Gestalt Theory: Screen Design


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Gestalt Theory: Screen Design

  1. 1. Gestalt Theory for Computer Screen Design
  2. 2. Law of Balance <ul><li>Visual object will appear incomplete if the visual object is not balanced or symmetrical. </li></ul>
  3. 3. Law of Continuation <ul><li>Continuation is the eye’s intinctive action to follow a direction derived from the visual field. </li></ul>
  4. 4. Law of Closure <ul><li>Open shapes make the individual perceive that the visual pattern is incomplete </li></ul><ul><li>Sense of incompletion serve as a distraction to the learner ( Fisher and Smith-Gratto 1998-99, Fultz, 1999 ) </li></ul>CLOSURE
  5. 5. Law of Figure-Ground <ul><li>We distinguish the foreground and background in a visual field (Fultz, 1999) </li></ul>
  6. 6. Law of Focal Point <ul><li>Every visual presentation needs a focalpint, called centre of interest or point of emphasis. </li></ul>
  7. 7. Law of Isomorphic Correspondence <ul><li>All images do not have same meaning to us. </li></ul><ul><li>We interpret their meaning based on our experiences </li></ul>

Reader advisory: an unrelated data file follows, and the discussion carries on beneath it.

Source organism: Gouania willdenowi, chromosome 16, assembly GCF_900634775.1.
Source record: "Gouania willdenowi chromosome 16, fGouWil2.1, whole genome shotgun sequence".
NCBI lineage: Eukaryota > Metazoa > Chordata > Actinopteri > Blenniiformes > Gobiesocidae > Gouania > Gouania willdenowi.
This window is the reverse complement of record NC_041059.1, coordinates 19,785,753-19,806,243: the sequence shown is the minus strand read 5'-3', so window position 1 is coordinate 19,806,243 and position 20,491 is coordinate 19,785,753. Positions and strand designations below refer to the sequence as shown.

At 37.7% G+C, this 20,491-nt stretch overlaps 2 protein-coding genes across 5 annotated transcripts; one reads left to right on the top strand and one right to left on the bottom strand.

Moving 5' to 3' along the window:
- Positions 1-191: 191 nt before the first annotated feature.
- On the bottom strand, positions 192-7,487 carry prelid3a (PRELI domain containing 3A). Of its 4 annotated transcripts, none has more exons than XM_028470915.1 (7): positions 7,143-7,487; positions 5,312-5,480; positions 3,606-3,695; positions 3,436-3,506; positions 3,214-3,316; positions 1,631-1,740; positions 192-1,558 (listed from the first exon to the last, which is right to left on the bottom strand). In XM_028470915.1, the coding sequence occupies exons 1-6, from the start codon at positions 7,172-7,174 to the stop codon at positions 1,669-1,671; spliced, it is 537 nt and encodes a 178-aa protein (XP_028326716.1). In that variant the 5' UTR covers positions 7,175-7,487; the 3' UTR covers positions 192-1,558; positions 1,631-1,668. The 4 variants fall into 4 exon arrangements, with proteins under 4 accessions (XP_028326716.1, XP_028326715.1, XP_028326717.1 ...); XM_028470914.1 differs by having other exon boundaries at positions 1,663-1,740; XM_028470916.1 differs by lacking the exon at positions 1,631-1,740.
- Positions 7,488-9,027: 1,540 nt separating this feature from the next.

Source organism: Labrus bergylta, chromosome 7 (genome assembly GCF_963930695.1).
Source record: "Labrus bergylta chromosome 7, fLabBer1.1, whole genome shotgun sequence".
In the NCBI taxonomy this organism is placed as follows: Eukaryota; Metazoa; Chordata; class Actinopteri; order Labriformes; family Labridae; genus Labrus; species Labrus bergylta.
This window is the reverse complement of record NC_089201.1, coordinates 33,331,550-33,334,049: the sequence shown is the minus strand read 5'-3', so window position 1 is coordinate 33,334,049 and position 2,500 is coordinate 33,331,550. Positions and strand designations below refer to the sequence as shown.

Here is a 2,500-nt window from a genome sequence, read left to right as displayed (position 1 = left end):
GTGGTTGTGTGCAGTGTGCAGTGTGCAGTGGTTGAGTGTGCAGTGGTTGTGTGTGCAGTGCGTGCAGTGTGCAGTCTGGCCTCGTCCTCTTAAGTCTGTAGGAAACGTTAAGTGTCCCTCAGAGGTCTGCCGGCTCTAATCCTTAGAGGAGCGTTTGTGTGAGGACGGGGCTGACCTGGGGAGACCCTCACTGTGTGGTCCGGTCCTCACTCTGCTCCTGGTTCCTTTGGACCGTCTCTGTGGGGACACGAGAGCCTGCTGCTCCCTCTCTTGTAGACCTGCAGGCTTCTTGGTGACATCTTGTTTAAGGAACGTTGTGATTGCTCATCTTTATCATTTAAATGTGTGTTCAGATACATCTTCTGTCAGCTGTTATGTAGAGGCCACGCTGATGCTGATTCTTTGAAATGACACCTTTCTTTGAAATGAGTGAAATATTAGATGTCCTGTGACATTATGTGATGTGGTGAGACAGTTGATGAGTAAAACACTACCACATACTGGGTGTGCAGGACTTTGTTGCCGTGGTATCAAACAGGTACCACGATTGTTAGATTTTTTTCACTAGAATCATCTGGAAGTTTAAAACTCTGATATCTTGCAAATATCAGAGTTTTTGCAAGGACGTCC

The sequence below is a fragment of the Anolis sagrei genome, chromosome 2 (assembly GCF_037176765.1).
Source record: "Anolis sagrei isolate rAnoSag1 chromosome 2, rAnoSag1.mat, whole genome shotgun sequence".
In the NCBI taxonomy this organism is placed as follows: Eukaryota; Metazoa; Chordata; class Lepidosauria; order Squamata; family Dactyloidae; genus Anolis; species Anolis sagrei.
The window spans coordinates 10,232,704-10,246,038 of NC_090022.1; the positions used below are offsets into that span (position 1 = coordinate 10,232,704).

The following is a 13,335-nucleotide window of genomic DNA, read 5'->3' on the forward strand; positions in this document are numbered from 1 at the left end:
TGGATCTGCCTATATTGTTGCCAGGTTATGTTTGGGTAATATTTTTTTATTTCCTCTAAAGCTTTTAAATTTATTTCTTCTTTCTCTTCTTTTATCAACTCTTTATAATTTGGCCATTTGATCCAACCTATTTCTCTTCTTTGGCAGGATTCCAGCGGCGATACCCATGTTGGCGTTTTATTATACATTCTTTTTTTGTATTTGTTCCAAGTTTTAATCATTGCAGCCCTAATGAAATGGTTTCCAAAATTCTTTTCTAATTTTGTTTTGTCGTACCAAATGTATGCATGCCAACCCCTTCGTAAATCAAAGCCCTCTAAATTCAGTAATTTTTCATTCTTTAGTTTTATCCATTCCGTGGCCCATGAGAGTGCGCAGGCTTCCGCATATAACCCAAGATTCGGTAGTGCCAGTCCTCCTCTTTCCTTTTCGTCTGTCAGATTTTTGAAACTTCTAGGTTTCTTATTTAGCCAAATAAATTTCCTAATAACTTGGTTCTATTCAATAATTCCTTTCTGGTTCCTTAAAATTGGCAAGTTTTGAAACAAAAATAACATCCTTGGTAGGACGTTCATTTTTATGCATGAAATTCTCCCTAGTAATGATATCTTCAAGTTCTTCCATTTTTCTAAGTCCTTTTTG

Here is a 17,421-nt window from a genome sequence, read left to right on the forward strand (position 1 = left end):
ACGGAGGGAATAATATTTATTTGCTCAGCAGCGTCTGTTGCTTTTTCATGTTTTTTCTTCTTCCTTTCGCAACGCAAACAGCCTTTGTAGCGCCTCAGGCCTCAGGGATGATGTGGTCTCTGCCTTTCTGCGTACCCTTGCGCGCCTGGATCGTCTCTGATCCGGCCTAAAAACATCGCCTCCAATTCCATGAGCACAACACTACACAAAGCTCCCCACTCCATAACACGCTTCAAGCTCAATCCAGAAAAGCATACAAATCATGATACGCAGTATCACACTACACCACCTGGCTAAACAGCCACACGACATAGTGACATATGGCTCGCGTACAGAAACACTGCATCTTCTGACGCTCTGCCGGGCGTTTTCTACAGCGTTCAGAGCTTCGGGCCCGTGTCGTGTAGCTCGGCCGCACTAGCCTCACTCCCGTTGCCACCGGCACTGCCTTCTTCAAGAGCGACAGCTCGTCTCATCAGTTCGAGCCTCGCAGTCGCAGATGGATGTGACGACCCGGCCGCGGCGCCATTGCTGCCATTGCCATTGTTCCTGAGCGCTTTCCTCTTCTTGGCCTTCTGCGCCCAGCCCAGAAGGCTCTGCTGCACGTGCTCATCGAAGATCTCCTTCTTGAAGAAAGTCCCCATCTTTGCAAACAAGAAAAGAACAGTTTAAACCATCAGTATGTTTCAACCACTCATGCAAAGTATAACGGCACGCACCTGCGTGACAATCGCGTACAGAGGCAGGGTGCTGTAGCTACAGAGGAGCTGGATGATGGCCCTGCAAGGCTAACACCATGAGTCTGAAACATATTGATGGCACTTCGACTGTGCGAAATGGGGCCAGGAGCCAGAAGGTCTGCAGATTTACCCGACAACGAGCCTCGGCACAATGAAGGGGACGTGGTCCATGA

8. 8. Law of Pragnanz (Good Form) <ul><li>A stimulus will be organized into as good a figure as possible </li></ul>The Cat The Cat
  9. 9. Law of Proximity <ul><li>It states that item placd near each other appear to be a group (Fisher and Smith-Gratto, 1998-99) </li></ul><ul><li>Figure A. We mentally arrange the dots into 3 horizontal rows because the dots in the rows are closely together than in the columns </li></ul>A B
  10. 10. Law of Similarity <ul><li>The viewer can recognise the square inside the circle because these elements look similar and thus part of the same form (Fultz, 1999) </li></ul>
  11. 11. Law of Simplicity <ul><li>The simplication works well if the graphical message is already uncluttered but if the graphics are complex and ambiguous the simplication process may led to unintended conclusion </li></ul>
  12. 12. Law of Unity/Harmony <ul><li>If the related objects do not appear within the same form, the viewer will consider the separate objects to be unrelated to the main visual design. </li></ul><ul><li>(Lauer, 1979) </li></ul>